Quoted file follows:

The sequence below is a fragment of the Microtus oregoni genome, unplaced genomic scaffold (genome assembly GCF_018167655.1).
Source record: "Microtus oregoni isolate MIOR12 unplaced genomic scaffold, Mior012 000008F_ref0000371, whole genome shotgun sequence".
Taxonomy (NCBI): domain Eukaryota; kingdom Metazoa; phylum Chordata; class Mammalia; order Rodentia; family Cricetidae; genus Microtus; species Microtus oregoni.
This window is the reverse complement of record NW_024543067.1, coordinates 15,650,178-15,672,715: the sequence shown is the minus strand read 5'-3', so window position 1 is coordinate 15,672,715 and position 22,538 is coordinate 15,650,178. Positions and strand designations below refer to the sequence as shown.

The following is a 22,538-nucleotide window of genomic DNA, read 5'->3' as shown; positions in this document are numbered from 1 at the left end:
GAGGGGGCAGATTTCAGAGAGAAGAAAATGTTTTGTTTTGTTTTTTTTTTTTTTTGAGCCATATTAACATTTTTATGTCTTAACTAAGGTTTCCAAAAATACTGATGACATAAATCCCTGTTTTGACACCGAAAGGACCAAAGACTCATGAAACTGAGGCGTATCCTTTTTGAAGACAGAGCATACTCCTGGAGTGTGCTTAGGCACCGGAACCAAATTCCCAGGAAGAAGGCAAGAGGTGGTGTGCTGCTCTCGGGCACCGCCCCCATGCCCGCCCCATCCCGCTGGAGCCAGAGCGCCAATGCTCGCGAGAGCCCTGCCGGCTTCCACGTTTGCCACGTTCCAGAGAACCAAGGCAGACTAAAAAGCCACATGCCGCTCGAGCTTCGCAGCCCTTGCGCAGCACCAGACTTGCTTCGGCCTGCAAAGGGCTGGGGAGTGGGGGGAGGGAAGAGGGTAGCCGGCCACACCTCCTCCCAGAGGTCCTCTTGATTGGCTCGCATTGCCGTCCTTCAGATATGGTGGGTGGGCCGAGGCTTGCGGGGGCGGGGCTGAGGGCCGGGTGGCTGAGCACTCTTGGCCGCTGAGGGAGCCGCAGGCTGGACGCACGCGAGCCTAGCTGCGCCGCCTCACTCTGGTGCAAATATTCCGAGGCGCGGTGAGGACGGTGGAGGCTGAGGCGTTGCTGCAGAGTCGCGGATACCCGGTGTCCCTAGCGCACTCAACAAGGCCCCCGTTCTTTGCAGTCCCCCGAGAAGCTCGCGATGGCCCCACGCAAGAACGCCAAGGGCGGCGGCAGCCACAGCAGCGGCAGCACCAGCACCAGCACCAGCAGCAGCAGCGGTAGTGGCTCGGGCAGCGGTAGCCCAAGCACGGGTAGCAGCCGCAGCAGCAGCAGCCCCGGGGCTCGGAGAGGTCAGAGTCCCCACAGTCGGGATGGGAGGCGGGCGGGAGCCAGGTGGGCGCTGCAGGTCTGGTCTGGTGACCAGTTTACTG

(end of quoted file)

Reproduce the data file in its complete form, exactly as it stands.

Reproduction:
The sequence below is a fragment of the Microtus oregoni genome, unplaced genomic scaffold (genome assembly GCF_018167655.1).
Source record: "Microtus oregoni isolate MIOR12 unplaced genomic scaffold, Mior012 000008F_ref0000371, whole genome shotgun sequence".
Taxonomy (NCBI): domain Eukaryota; kingdom Metazoa; phylum Chordata; class Mammalia; order Rodentia; family Cricetidae; genus Microtus; species Microtus oregoni.
This window is the reverse complement of record NW_024543067.1, coordinates 15,650,178-15,672,715: the sequence shown is the minus strand read 5'-3', so window position 1 is coordinate 15,672,715 and position 22,538 is coordinate 15,650,178. Positions and strand designations below refer to the sequence as shown.

The following is a 22,538-nucleotide window of genomic DNA, read 5'->3' as shown; positions in this document are numbered from 1 at the left end:
GAGGGGGCAGATTTCAGAGAGAAGAAAATGTTTTGTTTTGTTTTTTTTTTTTTTTGAGCCATATTAACATTTTTATGTCTTAACTAAGGTTTCCAAAAATACTGATGACATAAATCCCTGTTTTGACACCGAAAGGACCAAAGACTCATGAAACTGAGGCGTATCCTTTTTGAAGACAGAGCATACTCCTGGAGTGTGCTTAGGCACCGGAACCAAATTCCCAGGAAGAAGGCAAGAGGTGGTGTGCTGCTCTCGGGCACCGCCCCCATGCCCGCCCCATCCCGCTGGAGCCAGAGCGCCAATGCTCGCGAGAGCCCTGCCGGCTTCCACGTTTGCCACGTTCCAGAGAACCAAGGCAGACTAAAAAGCCACATGCCGCTCGAGCTTCGCAGCCCTTGCGCAGCACCAGACTTGCTTCGGCCTGCAAAGGGCTGGGGAGTGGGGGGAGGGAAGAGGGTAGCCGGCCACACCTCCTCCCAGAGGTCCTCTTGATTGGCTCGCATTGCCGTCCTTCAGATATGGTGGGTGGGCCGAGGCTTGCGGGGGCGGGGCTGAGGGCCGGGTGGCTGAGCACTCTTGGCCGCTGAGGGAGCCGCAGGCTGGACGCACGCGAGCCTAGCTGCGCCGCCTCACTCTGGTGCAAATATTCCGAGGCGCGGTGAGGACGGTGGAGGCTGAGGCGTTGCTGCAGAGTCGCGGATACCCGGTGTCCCTAGCGCACTCAACAAGGCCCCCGTTCTTTGCAGTCCCCCGAGAAGCTCGCGATGGCCCCACGCAAGAACGCCAAGGGCGGCGGCAGCCACAGCAGCGGCAGCACCAGCACCAGCACCAGCAGCAGCAGCGGTAGTGGCTCGGGCAGCGGTAGCCCAAGCACGGGTAGCAGCCGCAGCAGCAGCAGCCCCGGGGCTCGGAGAGGTCAGAGTCCCCACAGTCGGGATGGGAGGCGGGCGGGAGCCAGGTGGGCGCTGCAGGTCTGGTCTGGTGACCAGTTTACTG